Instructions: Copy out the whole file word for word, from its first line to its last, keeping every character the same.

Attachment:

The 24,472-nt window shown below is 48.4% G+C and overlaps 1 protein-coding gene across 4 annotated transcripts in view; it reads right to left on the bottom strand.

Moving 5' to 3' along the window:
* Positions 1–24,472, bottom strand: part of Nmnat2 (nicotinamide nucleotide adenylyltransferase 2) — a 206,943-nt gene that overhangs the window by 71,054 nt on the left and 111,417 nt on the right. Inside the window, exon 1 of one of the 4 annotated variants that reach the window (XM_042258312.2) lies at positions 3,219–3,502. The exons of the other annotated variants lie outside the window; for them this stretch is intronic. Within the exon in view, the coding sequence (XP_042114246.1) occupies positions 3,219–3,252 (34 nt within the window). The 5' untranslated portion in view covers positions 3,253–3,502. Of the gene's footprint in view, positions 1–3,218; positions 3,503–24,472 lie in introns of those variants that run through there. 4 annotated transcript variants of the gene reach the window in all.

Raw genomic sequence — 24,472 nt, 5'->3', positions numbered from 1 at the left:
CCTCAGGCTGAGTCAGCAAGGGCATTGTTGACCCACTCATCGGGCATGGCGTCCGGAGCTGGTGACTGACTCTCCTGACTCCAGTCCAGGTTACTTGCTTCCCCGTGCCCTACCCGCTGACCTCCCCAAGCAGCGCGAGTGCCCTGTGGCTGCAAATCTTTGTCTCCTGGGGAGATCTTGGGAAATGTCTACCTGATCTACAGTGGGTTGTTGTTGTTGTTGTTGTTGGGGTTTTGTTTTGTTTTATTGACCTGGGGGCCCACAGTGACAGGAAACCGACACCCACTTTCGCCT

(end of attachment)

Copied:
The 24,472-nt window shown below is 48.4% G+C and overlaps 1 protein-coding gene across 4 annotated transcripts in view; it reads right to left on the bottom strand.

Moving 5' to 3' along the window:
* Positions 1–24,472, bottom strand: part of Nmnat2 (nicotinamide nucleotide adenylyltransferase 2) — a 206,943-nt gene that overhangs the window by 71,054 nt on the left and 111,417 nt on the right. Inside the window, exon 1 of one of the 4 annotated variants that reach the window (XM_042258312.2) lies at positions 3,219–3,502. The exons of the other annotated variants lie outside the window; for them this stretch is intronic. Within the exon in view, the coding sequence (XP_042114246.1) occupies positions 3,219–3,252 (34 nt within the window). The 5' untranslated portion in view covers positions 3,253–3,502. Of the gene's footprint in view, positions 1–3,218; positions 3,503–24,472 lie in introns of those variants that run through there. 4 annotated transcript variants of the gene reach the window in all.

Raw genomic sequence — 24,472 nt, 5'->3', positions numbered from 1 at the left:
CCTCAGGCTGAGTCAGCAAGGGCATTGTTGACCCACTCATCGGGCATGGCGTCCGGAGCTGGTGACTGACTCTCCTGACTCCAGTCCAGGTTACTTGCTTCCCCGTGCCCTACCCGCTGACCTCCCCAAGCAGCGCGAGTGCCCTGTGGCTGCAAATCTTTGTCTCCTGGGGAGATCTTGGGAAATGTCTACCTGATCTACAGTGGGTTGTTGTTGTTGTTGTTGTTGGGGTTTTGTTTTGTTTTATTGACCTGGGGGCCCACAGTGACAGGAAACCGACACCCACTTTCGCCT